Bob Saget and Garry Shandling
Photo: Bernard Fallon/HBO

The TV show to watch

The Zen Diaries Of Garry Shandling

“Garry Shandling made groundbreaking TV comedy by showing the things that are usually left off TV. We take such lack of a fourth wall for granted in 2018, but some of the most thrilling parts of the new HBO documentary The Zen Diaries Of Garry Shandling are the types of things Shandling staged for the camera: outtakes from decades of television appearances, remnants of the ‘true’ Garry Shandling that was the late comedian’s eternal quarry, captured for posterity on programs ranging from The Tonight Show Starring Johnny Carson to Comedians In Cars Getting Coffee. Directed by Shandling’s friend, colleague, and one-time protégé, Judd Apatow, Zen Diaries assembles a comprehensive (occasionally too comprehensive) collage from such footage, combining it with home movies, broadcast clips, vintage audio, new interviews, and excerpts from the copious journal entries the comedian left behind when he died of a heart attack in 2016.”
Read the rest of our review here.


The podcast to listen to

The Windsor Knot: A Royal Wedding Podcast

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“Nothing about this podcast should work: It’s two entertainment writers in London talking, often for an hour or more, about the upcoming royal wedding of Prince Harry and Meghan Markle. But Daniel Krupa and Joe Skrebels bring so much chemistry and curiosity to the podcast that it’s one of the most enjoyable podcast discoveries as of late—even (especially?) if you don’t think you care about royal weddings. Each episode is loosely themed; one episode looks primarily at the international response to the nuptials, another talks about security, and one episode is dedicated entirely to the perks available to royal wedding enthusiasts (the best ones are, unfortunately, reserved for couples named Harry and Meg[h]an).”
Read about the rest of the week’s best podcasts here.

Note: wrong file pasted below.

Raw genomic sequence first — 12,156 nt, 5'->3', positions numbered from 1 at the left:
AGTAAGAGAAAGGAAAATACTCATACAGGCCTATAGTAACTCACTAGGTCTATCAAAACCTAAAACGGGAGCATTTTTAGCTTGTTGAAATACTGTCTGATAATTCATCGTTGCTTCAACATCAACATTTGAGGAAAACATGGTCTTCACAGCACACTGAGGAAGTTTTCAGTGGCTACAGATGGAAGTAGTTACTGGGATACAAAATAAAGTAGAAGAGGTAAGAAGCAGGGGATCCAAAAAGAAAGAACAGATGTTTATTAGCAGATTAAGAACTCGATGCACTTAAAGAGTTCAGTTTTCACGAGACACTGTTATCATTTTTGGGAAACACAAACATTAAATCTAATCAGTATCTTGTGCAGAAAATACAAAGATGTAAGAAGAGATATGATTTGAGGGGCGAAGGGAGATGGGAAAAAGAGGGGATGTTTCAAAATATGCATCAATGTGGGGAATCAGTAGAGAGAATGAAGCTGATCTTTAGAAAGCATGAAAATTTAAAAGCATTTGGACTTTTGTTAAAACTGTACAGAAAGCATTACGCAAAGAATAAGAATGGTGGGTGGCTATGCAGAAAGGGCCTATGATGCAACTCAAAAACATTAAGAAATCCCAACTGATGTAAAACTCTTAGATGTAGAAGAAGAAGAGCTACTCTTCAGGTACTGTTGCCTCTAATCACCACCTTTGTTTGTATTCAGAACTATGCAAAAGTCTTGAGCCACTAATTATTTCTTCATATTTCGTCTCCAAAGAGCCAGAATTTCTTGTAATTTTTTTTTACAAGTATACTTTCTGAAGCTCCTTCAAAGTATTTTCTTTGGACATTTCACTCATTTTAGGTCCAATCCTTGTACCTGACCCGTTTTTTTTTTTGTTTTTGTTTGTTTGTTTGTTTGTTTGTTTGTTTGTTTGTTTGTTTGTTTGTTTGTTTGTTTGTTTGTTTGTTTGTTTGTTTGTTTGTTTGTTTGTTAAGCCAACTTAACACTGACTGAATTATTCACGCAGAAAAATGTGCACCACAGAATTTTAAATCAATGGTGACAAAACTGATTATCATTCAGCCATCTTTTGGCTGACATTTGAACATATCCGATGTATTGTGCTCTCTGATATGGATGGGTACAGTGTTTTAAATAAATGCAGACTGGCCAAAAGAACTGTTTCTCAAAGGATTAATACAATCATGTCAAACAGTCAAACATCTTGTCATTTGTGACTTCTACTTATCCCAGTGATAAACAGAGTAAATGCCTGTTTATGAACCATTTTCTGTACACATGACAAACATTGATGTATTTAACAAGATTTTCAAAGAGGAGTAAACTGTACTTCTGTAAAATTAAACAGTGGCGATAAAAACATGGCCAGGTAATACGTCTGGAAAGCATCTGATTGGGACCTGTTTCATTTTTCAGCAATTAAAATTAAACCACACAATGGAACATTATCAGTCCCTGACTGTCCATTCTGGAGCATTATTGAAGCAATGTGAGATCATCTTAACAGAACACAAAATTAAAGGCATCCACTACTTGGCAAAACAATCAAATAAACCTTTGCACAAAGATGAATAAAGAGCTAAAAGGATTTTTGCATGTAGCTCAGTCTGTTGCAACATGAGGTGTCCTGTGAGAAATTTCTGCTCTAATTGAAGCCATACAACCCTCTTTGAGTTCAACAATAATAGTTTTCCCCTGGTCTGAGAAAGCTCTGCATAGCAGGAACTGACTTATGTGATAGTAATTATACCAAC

The album to listen to

The Vaccines, Combat Sports

“On their excellent fourth album, Combat Sports, The Vaccines fall back into a familiar groove: exuberant, no-frills indie rock suitable for the dance floor and headlining festival slots. That’s a welcome change from the U.K. band’s previous album, 2015’s English Graffiti, an uneven effort that buffed up their usual razor-honed rock with sleek synthesizers. Such polish isn’t entirely absent this time around—keyboards add a shimmering underbelly to the Britpop throwback ‘Your Love Is My Favourite Band’—but Combat Sports possesses a loose vibe that’s much more welcoming.”
Read the rest of our review here.

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The movie to watch

Gemini

“The mood it captures is a tricky, addictive one. [Writer-director Aaron] Katz uses little of the traditional Southern California sun, even in broad daylight; through his lens, L.A. is brighter at night, when even locations as potentially dreary as a laundromat emanate a neon glow, refracting into gorgeous blues and silvers. Cold Weather nicely captured overcast Portland atmosphere; Gemini gives Katz the opportunity to indulge a more stylish take on the modern noir, somewhere between ominous and beautiful, using both classic noir images and more updated technology.”
Read the rest of our review here.

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The comic to read

Jeff Loveness and Jakub Rebelka, Judas

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“If God is all-powerful, why did He create a world where people suffer? It’s one of the most commonly asked questions by challengers of Christianity, and Jeff Loveness and Jakub Rebelka tackle it head-on in Judas (Boom! Studios), a four-issue miniseries exploring the relationship between Jesus Christ and his duplicitous disciple. The book wraps up just in time for Easter, and the creative team delivers a heartfelt exploration of faith, friendship, and forgiveness that turns Judas Iscariot into the savior of not only the Messiah, but all the damned souls of Hell.”
Read the rest of our review here.


The video game to play

Far Cry 5

“For all those quibbles, I’m still enjoying my time with Far Cry 5. Montana features some of the most beautiful country in all of America, and Ubisoft has done an amazing job of capturing its rural glory. And the freedom to get credit for just fucking around in this gorgeous world, doing whatever feels most fun, is legitimately intoxicating. It doesn’t hurt that the Cult story is a compelling one, painting the Seeds (if not their followers) as three-dimensional characters who honestly think they’re doing the right thing, even as they plunge further and further over the edge.”
Read the rest of our review here.

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